The following is a brief recent history of the Tien Shan Pai style as related to Grandmaster Huang Chien-Liang by his Shi Ye, 63rd generation Tien Shan Pai Grandmaster Wang Chueh-Jen:
Wang Chueh-Jen (王玨錱) came from a rich family. His father, Wang Ting Yuen (王聽緣), was a well known Kung Fu Master in Si Chuan province. Grandmaster Wang first studied from his father before his father hired a different master to teach him and his brothers at home. Wang eventually inherited the Tien Shan Pai style from 62nd generation Grandmaster Ho Ta-Sun (何大順), also known as Ho Yuen-Ching (何偃清).
Tien Shan Pai is a northern style which originated in the Tien Shan (天山派) mountains of northwestern China(see “The Legendary Origins of Tien Shan Pai Kung Fu” for details). It is well known in Taiwan (台灣) as an effective fighting style. At the same time, it also contains graceful empty-hand and weapons forms stressing rhythm and “yin shou” (音手)–the demonstration of power accentuated by solid thuds made by the hands. Tien Shan Pai self-defense is characterized by attacks from the side coupled with multiple blocks, so that if one block fails, the second can cover. Footwork is considered essential to countering attacks; Tien Shan Pai focuses on low, steady steps to the side, along with swift “hidden” steps to trick the opponent.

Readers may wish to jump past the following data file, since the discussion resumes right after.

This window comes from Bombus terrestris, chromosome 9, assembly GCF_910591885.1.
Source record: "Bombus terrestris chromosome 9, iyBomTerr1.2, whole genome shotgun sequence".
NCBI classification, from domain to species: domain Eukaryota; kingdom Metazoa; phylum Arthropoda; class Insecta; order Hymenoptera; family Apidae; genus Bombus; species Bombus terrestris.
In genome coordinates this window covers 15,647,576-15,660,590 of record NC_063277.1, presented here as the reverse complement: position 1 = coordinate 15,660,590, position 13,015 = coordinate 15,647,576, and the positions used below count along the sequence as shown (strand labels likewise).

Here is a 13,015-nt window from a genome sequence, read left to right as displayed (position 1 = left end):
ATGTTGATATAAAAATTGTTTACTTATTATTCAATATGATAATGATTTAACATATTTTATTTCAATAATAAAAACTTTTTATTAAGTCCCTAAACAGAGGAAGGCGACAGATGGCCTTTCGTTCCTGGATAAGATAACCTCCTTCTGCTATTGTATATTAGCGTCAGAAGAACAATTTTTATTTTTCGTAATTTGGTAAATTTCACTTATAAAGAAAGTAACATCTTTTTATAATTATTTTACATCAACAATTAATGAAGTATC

Tien Shan Pai has long been popular in Xinjiang (新疆), Gansu (甘蜀) and other western provinces; however, it was not well known in eastern China and Taiwan until Wang Chueh-Jen taught there. Through many years of study and teaching, Grandmaster Wang refined a style of combat he called “radar style fighting” (雷達式打法). Many of his early students competed in “lei tai” (full contact fighting) tournaments, all giving outstanding performances, with some winning championships. At that time (1955), there were no weight divisions (until 1957, when three weight divisions were established) and no protection. The last such tournament without protection was the 5th World Chinese Kuo shu Championship Tournament held in Taiwan, Republic of China in 1986.
Wang Chueh-Jen continued to teach Tien Shan Pai until his death in 1990. During a visit to the U.S. in 1986, he informed Huang Chien-Liang that Huang was his only formal disciple. Currently, Huang Chien-Liang is one of the few teachers from Supreme Master Wang Chueh-Jen still teaching the Tien Shan style in the United States.